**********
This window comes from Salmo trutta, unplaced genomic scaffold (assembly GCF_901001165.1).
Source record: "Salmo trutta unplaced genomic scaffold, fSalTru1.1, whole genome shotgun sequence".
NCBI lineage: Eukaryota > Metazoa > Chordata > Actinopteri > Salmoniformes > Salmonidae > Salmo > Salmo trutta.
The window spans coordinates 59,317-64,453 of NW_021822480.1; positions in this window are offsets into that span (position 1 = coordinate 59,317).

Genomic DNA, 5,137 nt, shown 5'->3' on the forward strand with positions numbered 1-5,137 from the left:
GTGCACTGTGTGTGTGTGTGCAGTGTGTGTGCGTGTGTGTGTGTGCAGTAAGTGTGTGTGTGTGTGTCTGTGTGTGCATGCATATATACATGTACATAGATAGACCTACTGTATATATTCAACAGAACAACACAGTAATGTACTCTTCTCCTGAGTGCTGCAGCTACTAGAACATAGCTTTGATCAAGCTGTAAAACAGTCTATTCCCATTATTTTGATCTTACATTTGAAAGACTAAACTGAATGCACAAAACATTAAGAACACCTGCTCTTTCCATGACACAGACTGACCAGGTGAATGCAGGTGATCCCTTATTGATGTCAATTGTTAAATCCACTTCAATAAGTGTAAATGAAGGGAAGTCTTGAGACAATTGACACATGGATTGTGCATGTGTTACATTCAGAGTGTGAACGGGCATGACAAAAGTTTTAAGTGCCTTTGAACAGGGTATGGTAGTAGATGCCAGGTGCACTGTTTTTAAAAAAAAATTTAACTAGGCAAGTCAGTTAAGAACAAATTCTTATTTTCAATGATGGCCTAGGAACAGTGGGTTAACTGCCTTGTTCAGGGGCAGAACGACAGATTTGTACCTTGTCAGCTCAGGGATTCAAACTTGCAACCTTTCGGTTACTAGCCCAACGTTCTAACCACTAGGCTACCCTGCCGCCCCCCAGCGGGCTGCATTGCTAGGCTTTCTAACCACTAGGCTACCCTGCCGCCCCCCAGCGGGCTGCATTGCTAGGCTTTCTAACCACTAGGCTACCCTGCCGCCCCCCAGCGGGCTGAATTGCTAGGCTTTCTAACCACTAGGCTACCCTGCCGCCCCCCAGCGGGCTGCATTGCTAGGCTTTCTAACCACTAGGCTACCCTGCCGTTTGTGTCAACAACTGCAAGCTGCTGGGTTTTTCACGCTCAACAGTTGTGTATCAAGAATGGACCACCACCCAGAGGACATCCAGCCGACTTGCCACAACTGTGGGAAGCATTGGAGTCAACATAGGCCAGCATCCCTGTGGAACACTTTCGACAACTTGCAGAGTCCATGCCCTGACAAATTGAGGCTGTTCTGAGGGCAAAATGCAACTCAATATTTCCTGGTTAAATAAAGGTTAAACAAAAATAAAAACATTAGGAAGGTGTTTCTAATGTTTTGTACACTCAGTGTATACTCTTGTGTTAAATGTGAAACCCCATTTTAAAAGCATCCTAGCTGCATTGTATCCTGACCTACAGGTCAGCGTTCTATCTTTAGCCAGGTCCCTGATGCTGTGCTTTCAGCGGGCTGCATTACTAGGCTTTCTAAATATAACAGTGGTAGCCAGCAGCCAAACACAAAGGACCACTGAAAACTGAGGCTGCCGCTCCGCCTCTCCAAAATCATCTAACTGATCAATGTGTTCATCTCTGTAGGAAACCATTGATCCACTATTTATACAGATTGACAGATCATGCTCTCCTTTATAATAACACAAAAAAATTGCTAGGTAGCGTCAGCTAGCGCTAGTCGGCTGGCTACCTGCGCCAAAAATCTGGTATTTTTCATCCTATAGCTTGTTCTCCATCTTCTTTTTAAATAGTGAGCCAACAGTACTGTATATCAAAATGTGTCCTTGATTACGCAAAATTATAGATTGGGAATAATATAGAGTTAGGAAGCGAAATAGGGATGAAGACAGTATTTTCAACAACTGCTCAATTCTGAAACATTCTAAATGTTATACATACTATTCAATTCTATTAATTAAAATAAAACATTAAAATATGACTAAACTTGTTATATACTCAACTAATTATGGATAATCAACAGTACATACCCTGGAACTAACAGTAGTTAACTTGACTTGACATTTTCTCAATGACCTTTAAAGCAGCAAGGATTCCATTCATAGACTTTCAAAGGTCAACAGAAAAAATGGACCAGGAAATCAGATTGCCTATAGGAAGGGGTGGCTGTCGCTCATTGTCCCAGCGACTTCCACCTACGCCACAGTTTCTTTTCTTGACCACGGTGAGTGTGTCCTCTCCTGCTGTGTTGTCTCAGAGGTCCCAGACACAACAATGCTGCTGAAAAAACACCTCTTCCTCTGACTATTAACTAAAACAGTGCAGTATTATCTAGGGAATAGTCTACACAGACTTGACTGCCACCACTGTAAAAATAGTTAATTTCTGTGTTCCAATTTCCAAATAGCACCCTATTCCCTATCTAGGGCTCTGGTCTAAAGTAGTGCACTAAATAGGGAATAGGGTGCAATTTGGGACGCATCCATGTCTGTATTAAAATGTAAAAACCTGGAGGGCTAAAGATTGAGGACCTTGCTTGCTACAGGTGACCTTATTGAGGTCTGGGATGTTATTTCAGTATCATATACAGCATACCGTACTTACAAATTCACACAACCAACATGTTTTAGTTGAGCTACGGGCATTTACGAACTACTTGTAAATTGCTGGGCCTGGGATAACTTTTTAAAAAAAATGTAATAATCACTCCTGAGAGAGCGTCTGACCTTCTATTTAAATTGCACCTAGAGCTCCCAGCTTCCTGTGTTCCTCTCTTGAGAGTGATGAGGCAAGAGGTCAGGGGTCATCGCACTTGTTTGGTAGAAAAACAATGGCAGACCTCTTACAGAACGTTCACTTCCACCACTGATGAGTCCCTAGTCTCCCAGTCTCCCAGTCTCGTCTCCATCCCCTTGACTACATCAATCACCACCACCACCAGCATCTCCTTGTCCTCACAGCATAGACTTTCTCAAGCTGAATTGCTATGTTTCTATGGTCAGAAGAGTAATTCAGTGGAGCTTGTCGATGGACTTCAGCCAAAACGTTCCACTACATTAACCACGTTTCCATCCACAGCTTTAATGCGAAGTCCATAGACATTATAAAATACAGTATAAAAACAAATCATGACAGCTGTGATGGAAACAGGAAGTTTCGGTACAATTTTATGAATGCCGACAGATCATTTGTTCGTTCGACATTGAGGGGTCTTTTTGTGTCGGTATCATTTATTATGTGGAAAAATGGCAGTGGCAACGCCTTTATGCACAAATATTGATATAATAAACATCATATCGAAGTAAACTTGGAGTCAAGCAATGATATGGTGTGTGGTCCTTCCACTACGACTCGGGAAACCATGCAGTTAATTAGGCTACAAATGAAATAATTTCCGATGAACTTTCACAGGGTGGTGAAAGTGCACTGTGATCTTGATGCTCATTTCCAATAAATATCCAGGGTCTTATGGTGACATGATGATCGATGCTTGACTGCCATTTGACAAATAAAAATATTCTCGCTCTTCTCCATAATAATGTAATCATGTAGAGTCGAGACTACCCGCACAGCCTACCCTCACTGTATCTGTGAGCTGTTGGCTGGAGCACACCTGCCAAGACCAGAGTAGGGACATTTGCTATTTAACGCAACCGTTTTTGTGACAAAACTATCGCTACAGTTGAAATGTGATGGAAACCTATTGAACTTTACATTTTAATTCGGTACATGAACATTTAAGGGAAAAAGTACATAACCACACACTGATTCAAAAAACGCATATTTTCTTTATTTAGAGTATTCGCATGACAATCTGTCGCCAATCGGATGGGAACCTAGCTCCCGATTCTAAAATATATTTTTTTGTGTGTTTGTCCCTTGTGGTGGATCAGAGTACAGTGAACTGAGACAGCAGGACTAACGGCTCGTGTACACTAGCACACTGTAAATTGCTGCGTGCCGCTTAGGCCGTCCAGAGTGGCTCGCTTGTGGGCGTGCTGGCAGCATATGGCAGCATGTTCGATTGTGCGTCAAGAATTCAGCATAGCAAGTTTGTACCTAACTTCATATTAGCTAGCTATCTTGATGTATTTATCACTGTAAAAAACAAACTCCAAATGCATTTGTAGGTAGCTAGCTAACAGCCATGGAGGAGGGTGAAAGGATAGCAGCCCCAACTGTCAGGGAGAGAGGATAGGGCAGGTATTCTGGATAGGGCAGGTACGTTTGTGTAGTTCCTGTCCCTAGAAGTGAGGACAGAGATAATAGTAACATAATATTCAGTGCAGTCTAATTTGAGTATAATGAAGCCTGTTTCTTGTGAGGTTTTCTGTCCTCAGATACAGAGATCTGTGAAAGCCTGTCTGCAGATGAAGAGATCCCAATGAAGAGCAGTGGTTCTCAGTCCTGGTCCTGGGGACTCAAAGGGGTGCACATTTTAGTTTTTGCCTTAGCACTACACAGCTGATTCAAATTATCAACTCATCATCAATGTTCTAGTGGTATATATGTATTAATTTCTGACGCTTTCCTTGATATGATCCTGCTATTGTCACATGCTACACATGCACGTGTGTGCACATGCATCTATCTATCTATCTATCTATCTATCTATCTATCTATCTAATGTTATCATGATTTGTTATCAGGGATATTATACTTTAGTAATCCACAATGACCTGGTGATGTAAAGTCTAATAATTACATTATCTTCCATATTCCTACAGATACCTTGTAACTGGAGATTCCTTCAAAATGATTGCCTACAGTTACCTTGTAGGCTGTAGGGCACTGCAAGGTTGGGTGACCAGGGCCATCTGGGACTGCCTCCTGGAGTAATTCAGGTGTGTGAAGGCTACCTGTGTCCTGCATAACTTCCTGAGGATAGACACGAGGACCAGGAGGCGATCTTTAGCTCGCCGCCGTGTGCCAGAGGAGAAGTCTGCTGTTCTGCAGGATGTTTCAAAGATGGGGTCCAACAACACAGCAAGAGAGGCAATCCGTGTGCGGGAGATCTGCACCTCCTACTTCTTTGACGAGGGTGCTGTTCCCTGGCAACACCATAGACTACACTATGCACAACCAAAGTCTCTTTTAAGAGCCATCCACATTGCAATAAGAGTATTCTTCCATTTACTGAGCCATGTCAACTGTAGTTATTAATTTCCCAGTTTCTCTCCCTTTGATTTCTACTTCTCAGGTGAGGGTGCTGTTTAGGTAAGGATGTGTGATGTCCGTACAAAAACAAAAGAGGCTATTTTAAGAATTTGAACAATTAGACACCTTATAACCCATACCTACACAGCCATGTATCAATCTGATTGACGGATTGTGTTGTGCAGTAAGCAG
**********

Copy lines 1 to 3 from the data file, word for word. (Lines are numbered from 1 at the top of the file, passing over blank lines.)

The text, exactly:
This window comes from Salmo trutta, unplaced genomic scaffold (assembly GCF_901001165.1).
Source record: "Salmo trutta unplaced genomic scaffold, fSalTru1.1, whole genome shotgun sequence".
NCBI lineage: Eukaryota > Metazoa > Chordata > Actinopteri > Salmoniformes > Salmonidae > Salmo > Salmo trutta.